Were there affluent, educated free blacks, during slavery in the Bahamas? Simple probabilities say there must have been. Could there have been a free black man, acting as an Attorney, for other free blacks in the Bahamas? The answer offers a compelling insight into the life of blacks, during the most perilous period for negroes, in modern history.

By the year 1811, for the island of New Providence only, there were 565 free blacks and some 509 free coloureds compared to 1,720 whites and 3,190 black and coloured slaves.

As free blacks, there would have been little or no legal obstacles to being allowed to learn to read and write. Of these educated free blacks, it is entirely possible that there were one or two who aspired to a professional education level, in the very midst of brutal slavery.

(The Caledonian Mercury (Edinburgh, Scotland) Monday, 08 July, 1816)

In the 1822 Bahama Islands Slave Register, we find an intriguing entry for one free black man, a slave owner by the name of Thomas Minus.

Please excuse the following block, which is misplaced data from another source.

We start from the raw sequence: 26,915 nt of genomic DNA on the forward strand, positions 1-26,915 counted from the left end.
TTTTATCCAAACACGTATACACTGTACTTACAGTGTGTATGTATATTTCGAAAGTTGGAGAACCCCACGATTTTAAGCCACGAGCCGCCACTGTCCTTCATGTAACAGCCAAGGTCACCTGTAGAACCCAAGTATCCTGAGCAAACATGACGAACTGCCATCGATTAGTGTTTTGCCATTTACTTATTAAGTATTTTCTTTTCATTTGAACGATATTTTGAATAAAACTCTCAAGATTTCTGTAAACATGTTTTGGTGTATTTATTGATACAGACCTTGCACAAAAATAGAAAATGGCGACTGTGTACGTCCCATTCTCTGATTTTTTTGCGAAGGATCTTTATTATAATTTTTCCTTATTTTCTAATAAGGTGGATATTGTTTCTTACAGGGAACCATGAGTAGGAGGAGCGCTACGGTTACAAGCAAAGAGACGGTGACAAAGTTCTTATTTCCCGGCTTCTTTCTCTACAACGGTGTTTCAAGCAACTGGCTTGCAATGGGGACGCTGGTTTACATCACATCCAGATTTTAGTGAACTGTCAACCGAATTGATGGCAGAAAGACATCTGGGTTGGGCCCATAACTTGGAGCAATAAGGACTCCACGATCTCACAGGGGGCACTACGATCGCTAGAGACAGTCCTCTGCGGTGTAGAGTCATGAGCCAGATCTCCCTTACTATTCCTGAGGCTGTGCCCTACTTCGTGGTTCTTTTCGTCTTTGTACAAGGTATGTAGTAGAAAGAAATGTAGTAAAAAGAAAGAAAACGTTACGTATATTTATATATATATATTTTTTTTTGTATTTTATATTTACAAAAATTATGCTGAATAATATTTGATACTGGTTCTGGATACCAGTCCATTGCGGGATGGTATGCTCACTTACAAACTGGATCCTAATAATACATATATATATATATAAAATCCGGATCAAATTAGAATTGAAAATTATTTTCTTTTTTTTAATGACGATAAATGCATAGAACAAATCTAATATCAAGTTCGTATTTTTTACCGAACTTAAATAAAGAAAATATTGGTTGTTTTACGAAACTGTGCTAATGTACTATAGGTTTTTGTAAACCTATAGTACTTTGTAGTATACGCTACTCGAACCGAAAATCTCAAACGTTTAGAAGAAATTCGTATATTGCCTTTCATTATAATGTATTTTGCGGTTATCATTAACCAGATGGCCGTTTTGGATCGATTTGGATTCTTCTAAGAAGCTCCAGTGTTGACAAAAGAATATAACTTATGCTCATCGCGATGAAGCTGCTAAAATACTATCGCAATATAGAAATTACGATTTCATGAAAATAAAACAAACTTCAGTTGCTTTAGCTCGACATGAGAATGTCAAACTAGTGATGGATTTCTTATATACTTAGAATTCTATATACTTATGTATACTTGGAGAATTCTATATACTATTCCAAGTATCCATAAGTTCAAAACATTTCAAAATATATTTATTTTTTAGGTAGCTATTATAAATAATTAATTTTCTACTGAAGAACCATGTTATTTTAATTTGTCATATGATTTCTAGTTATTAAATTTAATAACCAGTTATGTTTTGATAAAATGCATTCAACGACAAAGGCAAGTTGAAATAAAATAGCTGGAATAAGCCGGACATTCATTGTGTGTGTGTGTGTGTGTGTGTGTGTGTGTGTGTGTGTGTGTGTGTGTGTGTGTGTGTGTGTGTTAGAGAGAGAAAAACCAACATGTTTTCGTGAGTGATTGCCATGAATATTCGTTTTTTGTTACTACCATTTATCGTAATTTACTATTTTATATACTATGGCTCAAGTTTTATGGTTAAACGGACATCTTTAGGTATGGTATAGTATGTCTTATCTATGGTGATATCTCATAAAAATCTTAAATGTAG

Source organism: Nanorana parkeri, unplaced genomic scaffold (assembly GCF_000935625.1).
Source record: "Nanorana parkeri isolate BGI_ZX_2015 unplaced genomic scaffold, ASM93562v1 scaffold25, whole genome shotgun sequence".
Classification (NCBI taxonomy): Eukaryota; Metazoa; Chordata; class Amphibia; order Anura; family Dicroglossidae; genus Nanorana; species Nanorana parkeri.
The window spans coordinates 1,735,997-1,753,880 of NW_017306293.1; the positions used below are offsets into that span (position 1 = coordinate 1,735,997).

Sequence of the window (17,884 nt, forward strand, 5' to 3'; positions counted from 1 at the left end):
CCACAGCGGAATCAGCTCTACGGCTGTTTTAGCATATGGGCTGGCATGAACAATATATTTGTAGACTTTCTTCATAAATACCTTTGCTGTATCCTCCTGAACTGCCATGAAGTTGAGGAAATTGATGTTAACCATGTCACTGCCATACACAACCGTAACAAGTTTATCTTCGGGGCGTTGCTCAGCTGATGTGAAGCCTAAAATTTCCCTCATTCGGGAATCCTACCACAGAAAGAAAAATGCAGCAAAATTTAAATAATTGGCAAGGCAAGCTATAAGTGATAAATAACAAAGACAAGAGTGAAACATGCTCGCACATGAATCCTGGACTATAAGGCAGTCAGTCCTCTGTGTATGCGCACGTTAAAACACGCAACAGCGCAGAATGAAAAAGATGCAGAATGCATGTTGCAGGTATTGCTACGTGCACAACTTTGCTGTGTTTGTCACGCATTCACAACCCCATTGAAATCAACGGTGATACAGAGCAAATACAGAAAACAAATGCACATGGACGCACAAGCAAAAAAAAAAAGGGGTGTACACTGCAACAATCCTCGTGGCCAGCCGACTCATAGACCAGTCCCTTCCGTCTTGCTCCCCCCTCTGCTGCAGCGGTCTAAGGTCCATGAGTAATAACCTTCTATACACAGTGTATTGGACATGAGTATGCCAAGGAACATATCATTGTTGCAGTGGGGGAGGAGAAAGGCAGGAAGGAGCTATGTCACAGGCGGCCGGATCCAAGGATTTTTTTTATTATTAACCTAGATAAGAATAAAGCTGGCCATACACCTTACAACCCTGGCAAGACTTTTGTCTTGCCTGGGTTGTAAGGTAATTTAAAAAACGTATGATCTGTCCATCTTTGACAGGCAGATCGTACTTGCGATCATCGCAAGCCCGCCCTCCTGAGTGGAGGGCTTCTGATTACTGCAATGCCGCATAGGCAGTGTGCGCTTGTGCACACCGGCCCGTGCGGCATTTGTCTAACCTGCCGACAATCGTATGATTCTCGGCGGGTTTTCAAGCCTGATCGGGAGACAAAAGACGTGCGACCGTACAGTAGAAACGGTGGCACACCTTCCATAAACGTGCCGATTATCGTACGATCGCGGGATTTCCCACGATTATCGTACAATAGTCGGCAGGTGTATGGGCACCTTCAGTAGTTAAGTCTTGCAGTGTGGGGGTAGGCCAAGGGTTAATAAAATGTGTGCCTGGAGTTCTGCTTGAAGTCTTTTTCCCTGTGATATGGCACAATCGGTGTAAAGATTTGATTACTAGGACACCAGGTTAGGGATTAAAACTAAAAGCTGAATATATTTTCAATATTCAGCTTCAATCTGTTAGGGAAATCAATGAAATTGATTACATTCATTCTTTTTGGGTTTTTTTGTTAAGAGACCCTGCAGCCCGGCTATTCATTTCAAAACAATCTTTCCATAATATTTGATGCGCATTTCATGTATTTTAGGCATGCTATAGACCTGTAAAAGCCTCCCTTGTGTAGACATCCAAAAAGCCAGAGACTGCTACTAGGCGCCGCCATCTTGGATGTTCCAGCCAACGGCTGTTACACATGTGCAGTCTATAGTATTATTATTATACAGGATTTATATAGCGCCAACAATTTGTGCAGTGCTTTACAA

Thomas Minus had six slaves. Of the six slaves, there were twin boys, named oddly enough, Cain and Able.


SLAVES OF FREE BLACK MAN THOMAS MINUS – Slave Register 1822

Number 1: Jenny. Female. 46 years old. Black. New Providence. African

Number 2: Patty. Female. 17 years old. Black. New Providence. Creole.

Number 3: Dunkin. Male. 19 years old. Abaco. Creole.

Number 4: Sally. Female. 16 years old. New Providence. Creole.

Number 5: Cain. Male. 8 years old. New Providence. Creole.

Number 6: Able Male. 8 years old. New Providence. Creole.


FREE BLACK MAN AND ATTORNEY HENRY FORBES

Thomas Minus, free black man, nominated another man named Henry Forbes, a free black man, to register his slaves.

Henry Forbes is recorded as Attorney for Thomas Minus.

It was Henry Forbes acting as Attorney for Thomas Minus, who registered the six slaves.

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